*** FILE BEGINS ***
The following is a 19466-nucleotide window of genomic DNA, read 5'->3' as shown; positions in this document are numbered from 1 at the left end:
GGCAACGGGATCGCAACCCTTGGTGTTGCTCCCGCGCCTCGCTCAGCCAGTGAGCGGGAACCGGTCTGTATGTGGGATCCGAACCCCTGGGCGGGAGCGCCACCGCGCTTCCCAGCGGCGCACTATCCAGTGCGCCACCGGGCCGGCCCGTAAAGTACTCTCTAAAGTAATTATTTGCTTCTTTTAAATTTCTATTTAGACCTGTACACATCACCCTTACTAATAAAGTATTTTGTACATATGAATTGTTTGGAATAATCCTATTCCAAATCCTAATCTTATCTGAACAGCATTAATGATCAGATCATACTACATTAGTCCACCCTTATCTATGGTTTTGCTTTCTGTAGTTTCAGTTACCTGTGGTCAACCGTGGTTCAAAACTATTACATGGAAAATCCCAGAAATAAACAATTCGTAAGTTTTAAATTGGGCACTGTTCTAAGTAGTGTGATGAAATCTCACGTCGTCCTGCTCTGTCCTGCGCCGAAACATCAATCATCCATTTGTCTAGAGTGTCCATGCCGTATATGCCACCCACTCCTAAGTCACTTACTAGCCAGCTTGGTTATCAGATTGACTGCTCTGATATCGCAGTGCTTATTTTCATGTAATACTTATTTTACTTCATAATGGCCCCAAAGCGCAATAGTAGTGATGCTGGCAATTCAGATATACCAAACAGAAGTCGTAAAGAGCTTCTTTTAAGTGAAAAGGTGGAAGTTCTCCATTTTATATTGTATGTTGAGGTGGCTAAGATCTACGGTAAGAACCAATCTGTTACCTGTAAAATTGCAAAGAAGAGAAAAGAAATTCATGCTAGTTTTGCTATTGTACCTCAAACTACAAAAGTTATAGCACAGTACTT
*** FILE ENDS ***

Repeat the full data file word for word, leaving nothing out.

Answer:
The following is a 19466-nucleotide window of genomic DNA, read 5'->3' as shown; positions in this document are numbered from 1 at the left end:
GGCAACGGGATCGCAACCCTTGGTGTTGCTCCCGCGCCTCGCTCAGCCAGTGAGCGGGAACCGGTCTGTATGTGGGATCCGAACCCCTGGGCGGGAGCGCCACCGCGCTTCCCAGCGGCGCACTATCCAGTGCGCCACCGGGCCGGCCCGTAAAGTACTCTCTAAAGTAATTATTTGCTTCTTTTAAATTTCTATTTAGACCTGTACACATCACCCTTACTAATAAAGTATTTTGTACATATGAATTGTTTGGAATAATCCTATTCCAAATCCTAATCTTATCTGAACAGCATTAATGATCAGATCATACTACATTAGTCCACCCTTATCTATGGTTTTGCTTTCTGTAGTTTCAGTTACCTGTGGTCAACCGTGGTTCAAAACTATTACATGGAAAATCCCAGAAATAAACAATTCGTAAGTTTTAAATTGGGCACTGTTCTAAGTAGTGTGATGAAATCTCACGTCGTCCTGCTCTGTCCTGCGCCGAAACATCAATCATCCATTTGTCTAGAGTGTCCATGCCGTATATGCCACCCACTCCTAAGTCACTTACTAGCCAGCTTGGTTATCAGATTGACTGCTCTGATATCGCAGTGCTTATTTTCATGTAATACTTATTTTACTTCATAATGGCCCCAAAGCGCAATAGTAGTGATGCTGGCAATTCAGATATACCAAACAGAAGTCGTAAAGAGCTTCTTTTAAGTGAAAAGGTGGAAGTTCTCCATTTTATATTGTATGTTGAGGTGGCTAAGATCTACGGTAAGAACCAATCTGTTACCTGTAAAATTGCAAAGAAGAGAAAAGAAATTCATGCTAGTTTTGCTATTGTACCTCAAACTACAAAAGTTATAGCACAGTACTT